During a Q&A with the Star, Kerlikowske — who has 40 years of law enforcement experience, including nine as chief of police in Seattle — talked about his push for accountability and current hiring challenges.

What did you first see when you took over and why was accountability and transparency a priority for you?

I was already familiar with the issues and the amount of scrutiny and frankly that the Border Patrol was under, mostly the Border Patrol not always, but mostly the Border Patrol, for use of force. As a police chief you have to be very accountable to the public and in the Department of Homeland Security our accountability was shockingly limited. The statement after a serious incident would always be, “It’s under investigation and we can’t tell you anything about it.”

I’m fortunate to work for a secretary, Jeh Johnson, who strongly advocates and believes in accountability and transparency, and we changed pretty rapidly.

Besides new directives to release more information, what else have you done?

We’ve done that along with improving a lot of the less lethal technology that was a bit limited. Training, new curriculum, scenario-based training done with simulators so particularly agents can experience things that have actually occurred in the field and then we recreate them in the video and use a simulator training.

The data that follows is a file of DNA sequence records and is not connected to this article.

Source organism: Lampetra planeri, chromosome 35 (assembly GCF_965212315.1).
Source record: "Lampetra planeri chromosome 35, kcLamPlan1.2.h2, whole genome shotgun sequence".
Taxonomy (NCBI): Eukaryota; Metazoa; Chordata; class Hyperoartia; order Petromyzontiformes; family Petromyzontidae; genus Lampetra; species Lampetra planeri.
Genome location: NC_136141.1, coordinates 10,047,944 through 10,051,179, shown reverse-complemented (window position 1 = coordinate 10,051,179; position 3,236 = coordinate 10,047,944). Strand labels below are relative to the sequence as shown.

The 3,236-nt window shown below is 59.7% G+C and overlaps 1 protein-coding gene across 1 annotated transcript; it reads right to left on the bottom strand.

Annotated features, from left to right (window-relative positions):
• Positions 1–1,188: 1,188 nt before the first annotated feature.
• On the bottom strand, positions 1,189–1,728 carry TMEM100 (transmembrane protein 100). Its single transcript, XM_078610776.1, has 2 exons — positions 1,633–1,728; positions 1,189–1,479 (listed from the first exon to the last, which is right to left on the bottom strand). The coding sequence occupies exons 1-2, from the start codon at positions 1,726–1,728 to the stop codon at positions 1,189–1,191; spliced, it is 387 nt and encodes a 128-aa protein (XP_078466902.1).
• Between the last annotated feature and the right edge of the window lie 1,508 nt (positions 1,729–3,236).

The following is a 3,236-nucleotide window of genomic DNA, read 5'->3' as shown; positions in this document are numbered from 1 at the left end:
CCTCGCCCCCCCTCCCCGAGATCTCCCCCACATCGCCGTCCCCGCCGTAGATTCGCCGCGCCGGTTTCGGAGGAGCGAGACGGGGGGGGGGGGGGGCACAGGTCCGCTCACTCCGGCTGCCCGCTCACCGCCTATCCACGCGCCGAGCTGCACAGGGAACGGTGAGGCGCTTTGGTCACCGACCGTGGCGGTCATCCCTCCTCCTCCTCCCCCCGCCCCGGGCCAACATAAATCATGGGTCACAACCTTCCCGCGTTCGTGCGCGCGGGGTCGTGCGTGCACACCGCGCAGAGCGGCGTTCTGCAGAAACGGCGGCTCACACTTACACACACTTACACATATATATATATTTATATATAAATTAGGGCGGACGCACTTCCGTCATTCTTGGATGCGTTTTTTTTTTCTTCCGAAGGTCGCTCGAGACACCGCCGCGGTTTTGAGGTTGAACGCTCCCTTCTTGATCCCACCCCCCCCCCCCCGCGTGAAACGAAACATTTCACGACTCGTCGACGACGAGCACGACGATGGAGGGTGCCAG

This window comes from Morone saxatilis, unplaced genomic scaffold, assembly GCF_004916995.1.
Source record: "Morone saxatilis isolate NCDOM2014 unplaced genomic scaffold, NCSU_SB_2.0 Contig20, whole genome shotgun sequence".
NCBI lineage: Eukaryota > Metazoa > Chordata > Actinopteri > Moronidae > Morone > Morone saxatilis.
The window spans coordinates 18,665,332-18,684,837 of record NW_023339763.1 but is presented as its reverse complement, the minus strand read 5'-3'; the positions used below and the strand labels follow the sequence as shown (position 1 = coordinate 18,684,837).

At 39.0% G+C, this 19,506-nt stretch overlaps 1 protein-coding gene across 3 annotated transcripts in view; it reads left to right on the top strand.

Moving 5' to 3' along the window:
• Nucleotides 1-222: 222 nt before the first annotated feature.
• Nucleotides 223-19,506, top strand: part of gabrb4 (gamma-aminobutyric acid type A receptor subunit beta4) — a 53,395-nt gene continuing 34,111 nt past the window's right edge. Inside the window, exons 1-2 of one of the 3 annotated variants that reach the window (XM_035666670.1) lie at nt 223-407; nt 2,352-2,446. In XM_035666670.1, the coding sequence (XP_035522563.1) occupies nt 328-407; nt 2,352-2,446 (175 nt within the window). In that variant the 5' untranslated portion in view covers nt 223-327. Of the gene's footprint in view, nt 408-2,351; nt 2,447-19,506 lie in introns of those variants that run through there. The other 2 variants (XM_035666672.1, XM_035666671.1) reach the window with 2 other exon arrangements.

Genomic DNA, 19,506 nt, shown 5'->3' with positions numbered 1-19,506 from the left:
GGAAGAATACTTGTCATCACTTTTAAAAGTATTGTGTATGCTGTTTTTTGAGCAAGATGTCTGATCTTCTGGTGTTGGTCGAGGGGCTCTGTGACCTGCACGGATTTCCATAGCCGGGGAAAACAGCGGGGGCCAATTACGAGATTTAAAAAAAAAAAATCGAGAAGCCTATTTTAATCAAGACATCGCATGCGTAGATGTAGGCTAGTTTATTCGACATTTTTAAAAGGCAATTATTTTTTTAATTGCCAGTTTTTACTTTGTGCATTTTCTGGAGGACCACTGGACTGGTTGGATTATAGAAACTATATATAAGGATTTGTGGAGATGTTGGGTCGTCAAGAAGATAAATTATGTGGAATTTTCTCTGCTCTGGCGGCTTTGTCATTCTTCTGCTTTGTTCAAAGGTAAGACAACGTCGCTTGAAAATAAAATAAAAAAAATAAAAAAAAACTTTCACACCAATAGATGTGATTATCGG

What is the status of the body-worn camera program?

People should recognize we have thousands and thousands of cameras now, whether they are at the port of entry, within our Border Patrol stations, checkpoints, we are very camera rich now but we don’t have body-worn cameras.

When I talked to the agents who volunteered to wear them and test them we started in our academy in New Mexico and then we put them out in the field, what we did not find was a particular piece of technology that would last very long. I think it was about three months before those cameras were no longer working. So we are working now with the industry into other pieces of equipment or improvements to existing equipment that will withstand the rugged Border Patrol.